Visualize The Bell Curve: Single Girlfriend Style

Building Relationships On The Far Side of Norm

Feb 23, 2011 by

That’s how I start my spiel about my single status.  It qualifies as a kind of default statement until another theory replaces it. But it has worked as an explanation for some years and I share it with you in the hopes it provides an explanation as opposed to an excuse for your unpaired situation.

And before I go farther, I have to admit I am math phobic, so any corrections based on real math will be appreciated but useless.  It’s the idea here, not the details, that matters.

Here we go: Visualize the Bell Curve (also known as standard distribution).  You remember it, two tiny ‘tails’ on each side with the big bump in the middle. The big bump represents 95% out of the 100% whole. That leaves

2 ½ % on each side. Those falling into those little spaces have been called ‘outliers’ – a nice word, or ‘deviants’ – a not so nice a word.

In my theory, based on a notional version the model, the tail on one side has people who are literally unable to be in intimate relationship.  The reasons could be physical or psychological – your common psychopaths and sociopaths might be there. Maybe people with deep spiritual paths who choose intimacy with a divine being…whatever. And perhaps you’ve had your attempts at relationships with some of those people so you know what I’m talking about.  Your stories are certainly welcome if you choose to share them.

Then there is what I call the ‘big bulge of the Norm.’ The vast majority of people for whom relationship and partnership is chosen and essential. The reasons include all the things we know: biology, sex, kids, family, economics, community, company. All the things that make us seek relationship and make us human.  Those reasons have shadow elements, of course: the fear of being alone, the desire to be protected from want of any kind, giving up of identity so you are acceptable to a partner…  But that is not what my theory is aimed at exploring.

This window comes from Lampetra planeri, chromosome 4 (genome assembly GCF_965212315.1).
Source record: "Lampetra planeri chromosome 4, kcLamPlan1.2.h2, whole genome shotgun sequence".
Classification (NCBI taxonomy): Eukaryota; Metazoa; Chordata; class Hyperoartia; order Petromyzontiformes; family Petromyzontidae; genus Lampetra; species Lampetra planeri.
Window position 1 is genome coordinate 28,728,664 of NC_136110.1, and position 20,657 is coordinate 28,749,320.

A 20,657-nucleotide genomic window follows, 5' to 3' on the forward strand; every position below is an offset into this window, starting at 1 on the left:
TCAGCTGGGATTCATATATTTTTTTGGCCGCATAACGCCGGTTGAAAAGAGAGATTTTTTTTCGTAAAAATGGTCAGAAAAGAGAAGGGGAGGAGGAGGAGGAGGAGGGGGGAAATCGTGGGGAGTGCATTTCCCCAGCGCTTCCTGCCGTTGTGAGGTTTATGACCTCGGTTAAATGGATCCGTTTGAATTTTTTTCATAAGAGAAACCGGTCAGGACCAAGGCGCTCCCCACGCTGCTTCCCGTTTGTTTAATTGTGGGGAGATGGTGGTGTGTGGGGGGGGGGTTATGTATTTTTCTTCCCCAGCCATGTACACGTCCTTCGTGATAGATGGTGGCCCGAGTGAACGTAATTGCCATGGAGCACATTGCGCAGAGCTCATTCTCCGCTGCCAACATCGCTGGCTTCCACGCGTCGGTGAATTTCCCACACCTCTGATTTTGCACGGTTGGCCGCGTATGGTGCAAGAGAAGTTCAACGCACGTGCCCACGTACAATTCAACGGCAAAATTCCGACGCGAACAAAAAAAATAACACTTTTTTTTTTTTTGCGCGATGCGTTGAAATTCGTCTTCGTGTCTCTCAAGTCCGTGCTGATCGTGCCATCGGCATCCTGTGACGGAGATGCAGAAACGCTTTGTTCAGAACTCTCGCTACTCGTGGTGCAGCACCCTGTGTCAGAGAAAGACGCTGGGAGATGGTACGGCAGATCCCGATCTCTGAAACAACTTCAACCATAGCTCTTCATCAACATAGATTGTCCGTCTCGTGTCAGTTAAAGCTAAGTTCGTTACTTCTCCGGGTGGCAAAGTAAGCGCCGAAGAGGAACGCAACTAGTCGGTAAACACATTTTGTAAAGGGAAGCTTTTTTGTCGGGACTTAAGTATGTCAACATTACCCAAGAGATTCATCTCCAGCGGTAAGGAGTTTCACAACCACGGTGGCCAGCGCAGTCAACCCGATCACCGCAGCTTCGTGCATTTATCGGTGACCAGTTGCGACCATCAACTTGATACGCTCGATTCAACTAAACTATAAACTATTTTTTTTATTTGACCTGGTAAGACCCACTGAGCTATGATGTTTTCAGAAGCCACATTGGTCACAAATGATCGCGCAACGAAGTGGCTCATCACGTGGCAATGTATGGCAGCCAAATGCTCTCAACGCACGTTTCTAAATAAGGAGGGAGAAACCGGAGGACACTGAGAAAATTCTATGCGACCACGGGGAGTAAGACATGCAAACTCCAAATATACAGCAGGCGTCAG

It is the other side of the bulge, the tail on which I think I have always been and know other people, men and women, who are there as well. I am deeply relational. I need to be in relationship with many people. I like intimacy, I like to be sexual (maybe that will happen again in my lifetime!) and I have a romantic streak. But a traditional partnership, day after day with the same person, let alone year after year, has never been really comfortable for me.

The longest relationship I have managed is 5 years and only one of them included living together.

I know that it is easy to read this and diagnose fear of intimacy and a defensive unwillingness to explore vulnerability and submit to the reality of daily living.  That could be. I don’t want to defend myself or make apologies. I think I am a far better friend than a partner. In fact, several of my past partners are good friends. They are all happily married or permanently attached to other people and I am glad for them and like their partners and vice versa.

So, where does that whole thing leave me?  Seeking others on the far side of the norm who are kind, fun, loving, smart, sensual, etc…and who don’t want declarations of ‘forever’ within days of meeting.  Sounds like an ad on a dating site, doesn’t it?

And remember, it’s just a theory. I’m always open to the next one!

More From Rebecca

About the Author

Rebecca Crichton Has Written 40 Articles For Us!

I try to stay aware of one main concept: We see things through different lenses. We get caught in our own belief systems and most of us are pretty attached to being right. I am one of those inveterate Life Long Learners. I like new ideas, new experiences, new people, new challenges.
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  1. I’m right there with you on the far side of that Bell Curve, Rebecca! Thanks for speaking out on refusing to believe that just because your ultimate goal isn’t to get married, that you are somehow dysfunctional. It takes just as much courage and work to be single and loving your life as it is to be in a committed relationship. My motto has always been: “Live next door and date.” – SerenaK

    • Rebecca Crichton

      I love your motto, Serena. I think I would be fine with both a long distance relationship where we meet for travel and other fun, or for someone who lives nearby who has a full life of their own so I didn’t feel either too obligated or dependent.

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